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Pakistani police clash with banned Islamist group seeking release of its leader

By Jake Thomas
Pakistani police clash with banned Islamist group seeking release of its leader
Supporters of banned Islamic political party Tehreek-e-Labbaik Pakistan (TLP) clash with police, which fired teargas shells to disperse the crowd, during a protest march toward Islamabad as they demand the release of TLP leader Hafiz Saad Hussain Rizvi, on the outskirts of Lahore, Pakistan, 23 October 2021. TLP supporters announced a long-march towards Islamabad. Saad Hussain Rizvi, son of TLP's founder late Khadim Hussain Rizvi, was arrested, on 12 April 2021, in a case of the group calling on the Pakistani government to expel the French ambassador and cut ties with France as part of a fallout triggered by a debate about the publication of cartoons of the Prophet Muhammad. Photo by Rahat Dar/EPA

Oct. 23 (UPI) -- Supporters of a banned Islamist party in Pakistan clashed with police and disrupted traffic during a march to the country's capital Saturday, local officials said.

Demonstrators began their march Friday from the eastern city of Lahore to Islamabad to demand the release of Saad Rizvi, leader of the outlawed Tehreek-e-Labiak Party, Sky News reported. Last year, Rizvi was arrested during demonstrations over caricatures depicting the Prophet Muhammad in French publications.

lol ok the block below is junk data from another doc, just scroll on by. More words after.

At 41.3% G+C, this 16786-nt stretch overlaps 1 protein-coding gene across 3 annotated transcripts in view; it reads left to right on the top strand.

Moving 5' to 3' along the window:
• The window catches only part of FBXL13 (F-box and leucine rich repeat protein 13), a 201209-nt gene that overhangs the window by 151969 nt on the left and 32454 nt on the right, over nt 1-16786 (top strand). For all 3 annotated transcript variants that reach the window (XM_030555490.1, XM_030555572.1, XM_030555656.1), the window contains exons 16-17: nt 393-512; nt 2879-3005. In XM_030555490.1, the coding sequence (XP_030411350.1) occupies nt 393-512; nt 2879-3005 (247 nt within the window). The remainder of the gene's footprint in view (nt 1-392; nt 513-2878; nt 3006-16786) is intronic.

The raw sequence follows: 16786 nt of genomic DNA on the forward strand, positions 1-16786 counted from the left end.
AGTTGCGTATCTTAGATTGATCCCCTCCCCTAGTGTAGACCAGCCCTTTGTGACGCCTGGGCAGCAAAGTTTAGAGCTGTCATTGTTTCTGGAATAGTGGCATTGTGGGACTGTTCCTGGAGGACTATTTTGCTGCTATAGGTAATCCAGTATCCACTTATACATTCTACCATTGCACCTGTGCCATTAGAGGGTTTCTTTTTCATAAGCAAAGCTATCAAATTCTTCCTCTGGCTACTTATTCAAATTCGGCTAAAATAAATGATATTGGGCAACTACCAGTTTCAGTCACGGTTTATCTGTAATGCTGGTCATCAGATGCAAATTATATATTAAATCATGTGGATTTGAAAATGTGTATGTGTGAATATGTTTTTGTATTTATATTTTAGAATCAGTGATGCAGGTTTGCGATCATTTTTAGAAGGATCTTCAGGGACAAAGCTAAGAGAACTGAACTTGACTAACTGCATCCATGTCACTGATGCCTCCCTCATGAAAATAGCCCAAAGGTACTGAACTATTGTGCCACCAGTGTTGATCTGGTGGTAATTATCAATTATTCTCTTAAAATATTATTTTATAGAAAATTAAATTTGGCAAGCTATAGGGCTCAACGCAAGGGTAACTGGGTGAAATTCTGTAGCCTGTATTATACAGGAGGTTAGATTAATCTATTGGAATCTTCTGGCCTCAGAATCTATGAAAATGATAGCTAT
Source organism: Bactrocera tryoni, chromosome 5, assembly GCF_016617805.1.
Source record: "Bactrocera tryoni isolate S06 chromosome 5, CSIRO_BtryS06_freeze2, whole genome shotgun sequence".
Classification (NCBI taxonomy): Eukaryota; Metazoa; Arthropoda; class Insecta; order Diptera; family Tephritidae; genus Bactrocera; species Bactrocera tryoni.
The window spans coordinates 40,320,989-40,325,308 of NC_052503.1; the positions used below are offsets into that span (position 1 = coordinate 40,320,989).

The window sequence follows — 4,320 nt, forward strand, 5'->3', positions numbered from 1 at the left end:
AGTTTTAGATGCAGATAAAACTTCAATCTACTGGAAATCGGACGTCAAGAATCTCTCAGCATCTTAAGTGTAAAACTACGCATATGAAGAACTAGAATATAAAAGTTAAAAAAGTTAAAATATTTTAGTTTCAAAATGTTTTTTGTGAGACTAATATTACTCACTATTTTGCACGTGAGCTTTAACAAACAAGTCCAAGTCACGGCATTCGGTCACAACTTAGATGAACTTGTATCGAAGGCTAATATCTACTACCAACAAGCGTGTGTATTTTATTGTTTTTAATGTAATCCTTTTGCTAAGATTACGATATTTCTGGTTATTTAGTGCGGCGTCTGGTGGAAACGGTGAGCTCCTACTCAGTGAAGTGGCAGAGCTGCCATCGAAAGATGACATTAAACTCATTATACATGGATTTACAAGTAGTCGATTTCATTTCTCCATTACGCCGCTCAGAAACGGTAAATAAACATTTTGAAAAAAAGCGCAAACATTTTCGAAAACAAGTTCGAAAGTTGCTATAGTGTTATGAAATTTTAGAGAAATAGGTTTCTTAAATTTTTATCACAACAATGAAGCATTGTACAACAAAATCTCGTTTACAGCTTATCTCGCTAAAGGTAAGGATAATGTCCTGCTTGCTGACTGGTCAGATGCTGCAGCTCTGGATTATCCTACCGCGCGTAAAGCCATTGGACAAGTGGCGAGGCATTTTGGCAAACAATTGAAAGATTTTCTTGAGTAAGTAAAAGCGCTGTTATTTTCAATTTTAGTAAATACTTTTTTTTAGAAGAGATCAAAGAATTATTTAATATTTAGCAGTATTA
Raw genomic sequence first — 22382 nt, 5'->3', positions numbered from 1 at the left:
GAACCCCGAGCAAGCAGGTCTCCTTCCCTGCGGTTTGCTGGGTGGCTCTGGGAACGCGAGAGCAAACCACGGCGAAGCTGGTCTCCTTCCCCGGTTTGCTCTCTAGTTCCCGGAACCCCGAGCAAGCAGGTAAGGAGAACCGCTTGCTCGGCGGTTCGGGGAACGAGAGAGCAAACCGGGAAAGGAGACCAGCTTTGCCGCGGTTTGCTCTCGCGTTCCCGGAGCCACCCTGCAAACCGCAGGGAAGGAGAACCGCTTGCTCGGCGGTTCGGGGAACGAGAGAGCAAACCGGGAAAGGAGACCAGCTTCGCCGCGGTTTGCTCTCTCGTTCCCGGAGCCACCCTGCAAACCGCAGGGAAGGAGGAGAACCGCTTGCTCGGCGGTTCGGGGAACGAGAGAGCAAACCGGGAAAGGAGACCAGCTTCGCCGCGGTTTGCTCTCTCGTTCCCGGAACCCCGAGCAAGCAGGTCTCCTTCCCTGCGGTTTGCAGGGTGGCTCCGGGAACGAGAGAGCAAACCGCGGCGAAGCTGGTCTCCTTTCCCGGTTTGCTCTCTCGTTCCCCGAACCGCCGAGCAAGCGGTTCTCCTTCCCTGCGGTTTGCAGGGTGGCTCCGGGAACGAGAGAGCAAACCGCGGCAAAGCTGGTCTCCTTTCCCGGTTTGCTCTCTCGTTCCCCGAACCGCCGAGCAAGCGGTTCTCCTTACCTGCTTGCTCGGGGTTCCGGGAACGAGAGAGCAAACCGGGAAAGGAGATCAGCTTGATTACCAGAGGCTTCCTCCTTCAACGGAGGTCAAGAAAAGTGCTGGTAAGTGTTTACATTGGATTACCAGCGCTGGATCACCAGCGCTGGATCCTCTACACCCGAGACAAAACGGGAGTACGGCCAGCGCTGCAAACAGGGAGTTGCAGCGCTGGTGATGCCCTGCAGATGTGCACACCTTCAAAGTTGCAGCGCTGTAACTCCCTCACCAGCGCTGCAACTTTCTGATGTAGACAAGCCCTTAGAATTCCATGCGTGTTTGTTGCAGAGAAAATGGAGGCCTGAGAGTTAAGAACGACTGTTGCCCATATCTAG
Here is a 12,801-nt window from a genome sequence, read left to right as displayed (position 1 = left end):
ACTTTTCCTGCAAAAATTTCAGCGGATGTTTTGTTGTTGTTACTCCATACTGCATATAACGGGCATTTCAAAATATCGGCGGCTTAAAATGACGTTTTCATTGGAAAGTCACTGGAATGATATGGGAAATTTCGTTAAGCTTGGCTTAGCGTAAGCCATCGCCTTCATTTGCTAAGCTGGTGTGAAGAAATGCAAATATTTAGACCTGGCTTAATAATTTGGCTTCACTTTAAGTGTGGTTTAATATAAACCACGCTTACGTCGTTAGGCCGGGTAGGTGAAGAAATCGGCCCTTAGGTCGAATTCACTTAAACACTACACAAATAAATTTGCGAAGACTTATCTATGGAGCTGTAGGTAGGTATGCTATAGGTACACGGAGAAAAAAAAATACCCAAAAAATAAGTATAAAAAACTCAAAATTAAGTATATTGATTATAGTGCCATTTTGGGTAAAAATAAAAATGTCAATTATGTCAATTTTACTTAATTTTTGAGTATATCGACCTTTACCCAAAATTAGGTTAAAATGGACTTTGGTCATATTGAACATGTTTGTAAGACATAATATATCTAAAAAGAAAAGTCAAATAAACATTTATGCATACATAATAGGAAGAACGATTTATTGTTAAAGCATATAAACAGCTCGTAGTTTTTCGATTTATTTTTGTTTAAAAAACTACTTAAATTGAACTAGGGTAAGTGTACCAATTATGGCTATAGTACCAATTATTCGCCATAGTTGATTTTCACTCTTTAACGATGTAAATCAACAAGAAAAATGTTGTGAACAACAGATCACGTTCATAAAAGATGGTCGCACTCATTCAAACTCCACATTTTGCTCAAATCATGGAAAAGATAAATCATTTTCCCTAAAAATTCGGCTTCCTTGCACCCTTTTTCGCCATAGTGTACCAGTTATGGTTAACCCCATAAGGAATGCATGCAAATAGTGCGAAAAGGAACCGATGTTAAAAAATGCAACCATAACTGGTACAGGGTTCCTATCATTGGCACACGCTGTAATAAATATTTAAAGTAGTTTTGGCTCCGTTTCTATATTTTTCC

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After spending the night near a bridge, the demonstrators began their march on Saturday amid tear gas fired by security forces, a party spokesman told Sky News. Many of the demonstrators were injured.

Three policemen and several others were injured in clashes with party supporters, Dawn reported. Two party workers later died from their injuries.

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"Protesters also hurled petrol bombs on officials," Mazhar Hussain, a spokesman for local law enforcement, told the paper.

However, Saddam Bukhari, a party spokesman, told the paper that police attacked what he called a peaceful rally. Other statements issued by the party said the march was "attacked from all sides" and endured its "worst shelling in history."

By Saturday evening, Lahore's roads were open for traffic as the march moved outside city limits, Dawn reported. Punjab police told the paper that marchers had reached the city of Muridke. Authorities were closing other roads to prevent the march from advancing.

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Meanwhile, law enforcement in the capital city are bracing for the marchers' arrival, reports Dawn. Police have arrested 50 leaders, activists and workers in Islamabad.

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